Regina Berkovich, MD, PhD: Lately, a lot of attention has been given to the function of the B lymphocytes in multiple sclerosis. I must say that evidence of the reaction of B cells to the melanocortin active compounds or biologicals such as ACTH [adrenocorticotropic hormone] goes back to the 1980s. I’m not aware of any newer publications, but it would be extremely interesting to reproduce those old studies and see what we can establish in the immunology these days. What was shown back in the ’80s is that the effect is more regulatory rather than suppressive. That may be very interesting in this new era of us dealing with therapies with profound B-cell depletion.
ACTH, unlike the systemic steroids, did show evidence of activation of immunoglobulin production and activation of differentiation of the B cells, which is quite unexpected when we think about systemic hormones. Again, that acts as proof of the previous statement that it’s a regulatory hormone. When we say regulatory, it means that it may suppress the response, when necessary, but it may actually support the response and make it more evident, depending on the different circumstances. With the steroids, we mostly expect to see a suppression of the humeral response. This is actually why steroids are broadly used in the B-cell–driven conditions.
Again, I would like to say that systemic steroids are the first-line therapy because of their robustness, availability, and financial accessibility. Clearly, we all are quite comfortable with methylprednisolone administration. The use of the ACTH is mostly reserved for those cases in which we cannot use the systemic steroids. Therefore, some of the comparisons between steroids and ACTH, in terms of price and efficacy, really don’t seem to be hitting the target. At least in my practice, I’m never expecting a competition between the 2. I’m using and ordering the ACTH when I’m restricted with the systemic steroids and when systemic steroids are unfortunately not an option. In that situation, I’m considering ACTH versus hospital admission for the plasma exchange, so that is where the comparison is going. Therefore, I think it’s important to remember that it’s a second-line therapy or a third-line therapy. By definition, it means that other therapies, either tried before or contraindicated, did not show efficacy. This is a limited population of patients we’re talking about. That’s why comparison doesn’t seem to be correct.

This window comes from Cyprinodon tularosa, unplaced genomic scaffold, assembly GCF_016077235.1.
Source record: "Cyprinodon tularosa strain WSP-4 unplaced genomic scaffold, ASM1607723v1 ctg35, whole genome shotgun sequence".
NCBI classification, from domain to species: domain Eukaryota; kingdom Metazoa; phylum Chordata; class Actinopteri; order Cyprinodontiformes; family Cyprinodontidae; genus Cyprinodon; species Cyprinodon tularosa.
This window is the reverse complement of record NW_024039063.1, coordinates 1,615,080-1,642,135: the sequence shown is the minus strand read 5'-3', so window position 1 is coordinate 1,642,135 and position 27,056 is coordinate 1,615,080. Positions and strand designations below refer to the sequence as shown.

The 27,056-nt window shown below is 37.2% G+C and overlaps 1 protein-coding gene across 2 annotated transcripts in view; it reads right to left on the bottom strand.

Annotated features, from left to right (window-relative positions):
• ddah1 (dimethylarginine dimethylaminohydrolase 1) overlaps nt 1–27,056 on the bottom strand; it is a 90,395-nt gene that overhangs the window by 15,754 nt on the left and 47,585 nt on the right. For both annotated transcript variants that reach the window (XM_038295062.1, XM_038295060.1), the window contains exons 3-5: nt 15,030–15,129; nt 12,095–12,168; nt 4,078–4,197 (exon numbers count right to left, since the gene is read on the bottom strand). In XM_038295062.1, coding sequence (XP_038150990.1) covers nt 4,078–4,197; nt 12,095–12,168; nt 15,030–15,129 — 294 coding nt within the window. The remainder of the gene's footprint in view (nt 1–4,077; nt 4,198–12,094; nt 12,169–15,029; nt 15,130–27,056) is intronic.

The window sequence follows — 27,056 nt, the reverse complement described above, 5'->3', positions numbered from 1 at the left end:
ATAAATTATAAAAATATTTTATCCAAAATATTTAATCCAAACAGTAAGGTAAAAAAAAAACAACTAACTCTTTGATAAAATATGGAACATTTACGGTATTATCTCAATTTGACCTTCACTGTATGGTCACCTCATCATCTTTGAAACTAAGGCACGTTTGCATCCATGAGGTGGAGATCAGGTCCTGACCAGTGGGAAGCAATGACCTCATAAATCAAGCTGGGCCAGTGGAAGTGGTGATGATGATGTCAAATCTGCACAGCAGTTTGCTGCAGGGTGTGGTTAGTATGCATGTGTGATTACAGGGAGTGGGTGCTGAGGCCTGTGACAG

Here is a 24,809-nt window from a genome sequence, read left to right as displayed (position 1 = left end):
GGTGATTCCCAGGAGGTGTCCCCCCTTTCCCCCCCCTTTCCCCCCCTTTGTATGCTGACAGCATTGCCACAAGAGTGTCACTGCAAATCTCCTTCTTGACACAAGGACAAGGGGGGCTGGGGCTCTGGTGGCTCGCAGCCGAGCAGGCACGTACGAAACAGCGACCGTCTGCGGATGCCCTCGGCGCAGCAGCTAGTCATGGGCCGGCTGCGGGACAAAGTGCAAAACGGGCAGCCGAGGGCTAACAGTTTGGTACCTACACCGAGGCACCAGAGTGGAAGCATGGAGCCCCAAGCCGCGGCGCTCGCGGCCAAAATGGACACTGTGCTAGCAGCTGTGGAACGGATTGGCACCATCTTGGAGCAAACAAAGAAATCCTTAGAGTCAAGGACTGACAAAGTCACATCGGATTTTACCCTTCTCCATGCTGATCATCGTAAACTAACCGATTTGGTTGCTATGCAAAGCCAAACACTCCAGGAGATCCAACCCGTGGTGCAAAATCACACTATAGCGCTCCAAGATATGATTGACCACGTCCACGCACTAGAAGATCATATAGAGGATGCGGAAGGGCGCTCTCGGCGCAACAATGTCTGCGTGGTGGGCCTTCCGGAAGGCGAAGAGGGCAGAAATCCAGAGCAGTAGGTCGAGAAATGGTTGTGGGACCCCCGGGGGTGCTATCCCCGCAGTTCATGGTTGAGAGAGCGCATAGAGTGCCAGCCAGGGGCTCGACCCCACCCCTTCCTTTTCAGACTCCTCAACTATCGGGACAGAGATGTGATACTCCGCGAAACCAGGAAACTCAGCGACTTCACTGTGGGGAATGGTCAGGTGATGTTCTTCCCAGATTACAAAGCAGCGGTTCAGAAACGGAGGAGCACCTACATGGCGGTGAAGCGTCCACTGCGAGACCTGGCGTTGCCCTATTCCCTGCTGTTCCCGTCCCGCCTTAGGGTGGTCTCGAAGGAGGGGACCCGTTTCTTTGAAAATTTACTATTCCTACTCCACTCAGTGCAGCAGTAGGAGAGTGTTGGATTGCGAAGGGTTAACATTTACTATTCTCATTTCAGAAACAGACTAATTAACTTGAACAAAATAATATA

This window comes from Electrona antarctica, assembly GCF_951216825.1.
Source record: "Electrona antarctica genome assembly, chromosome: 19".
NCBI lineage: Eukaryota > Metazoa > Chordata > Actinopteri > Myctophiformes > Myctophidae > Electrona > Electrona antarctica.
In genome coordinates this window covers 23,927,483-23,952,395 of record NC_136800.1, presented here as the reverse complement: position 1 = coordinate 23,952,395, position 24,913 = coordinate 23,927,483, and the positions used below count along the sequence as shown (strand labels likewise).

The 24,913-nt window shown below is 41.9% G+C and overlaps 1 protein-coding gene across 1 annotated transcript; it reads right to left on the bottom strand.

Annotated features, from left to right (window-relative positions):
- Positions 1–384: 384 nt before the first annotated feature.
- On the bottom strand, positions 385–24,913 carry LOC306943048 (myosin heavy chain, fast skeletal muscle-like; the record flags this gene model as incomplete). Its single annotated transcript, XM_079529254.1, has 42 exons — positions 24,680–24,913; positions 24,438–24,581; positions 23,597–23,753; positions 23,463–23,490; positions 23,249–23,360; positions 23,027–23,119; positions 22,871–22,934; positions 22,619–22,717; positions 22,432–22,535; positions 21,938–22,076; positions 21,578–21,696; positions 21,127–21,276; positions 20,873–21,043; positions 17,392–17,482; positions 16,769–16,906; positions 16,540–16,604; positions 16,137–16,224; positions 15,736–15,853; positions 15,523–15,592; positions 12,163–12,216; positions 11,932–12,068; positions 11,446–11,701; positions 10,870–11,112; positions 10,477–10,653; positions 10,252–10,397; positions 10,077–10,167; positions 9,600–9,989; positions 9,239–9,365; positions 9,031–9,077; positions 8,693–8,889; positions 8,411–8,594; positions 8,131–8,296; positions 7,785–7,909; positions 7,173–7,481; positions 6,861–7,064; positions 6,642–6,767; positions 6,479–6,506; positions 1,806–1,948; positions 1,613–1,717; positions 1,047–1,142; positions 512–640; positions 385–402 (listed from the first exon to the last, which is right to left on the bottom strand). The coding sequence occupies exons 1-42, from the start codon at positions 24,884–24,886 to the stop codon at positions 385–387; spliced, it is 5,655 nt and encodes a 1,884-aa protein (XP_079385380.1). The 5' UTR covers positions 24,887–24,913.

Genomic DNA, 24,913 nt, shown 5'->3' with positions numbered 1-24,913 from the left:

The additional studies would be very important to show how they compare. Some of the studies do exist. Again, we’re going back to late 1980s, when the steroids were compared with the ACTH, and efficacy did not show a significant difference. Intravenous [IV] methylprednisolone given at 1 g did not show superiority with respect to the effects in the treatment of MS relapse. That’s the Alan Thompson study. However, we do see in that study, as well as in our clinical practice, the evidence of a more robust response. With the steroids, you can expect more robust response, while ACTH may take longer to be clinically appreciated.
When it comes to the dosages, I would like to point out that in the classic James Rose study, the dosages of ACTH were used for a much longer period of time than we practically use today. Back then it was used for 2 to 3 weeks. Right now, my experience and my clinical recommendation would be to consider between 5 and 15 days. We’re talking about 1, 2, or on rare occasions 3 vials, because 1 vial is 5 mL and good for five 1-mL daily injections. It certainly can be used on a daily basis. Those patients who would need it for every other day for various reasons can do that as well. That can be decided clinically on individual basis.
It’s important to note that studies were done, and publications are out there showing that 5 days and the use of 5 mL total can be efficacious for MS relapses. My clinical experience has been that it may not be sufficient for the majority of MS-relapsing patients, and it may need to be extended to 7 to 10 days. I rarely ever use more than 10 days for MS relapse treatment when it comes to the ACTH. In a nutshell, I use it for 5 to 15 days, and usually 10. My experience has been with giving 1 cc intramuscularly. There is evidence that it works just the same with respect to the bioavailability and pharmacokinetics when it comes to the subcutaneous injections. It can be used intramuscularly or subcutaneously once a day.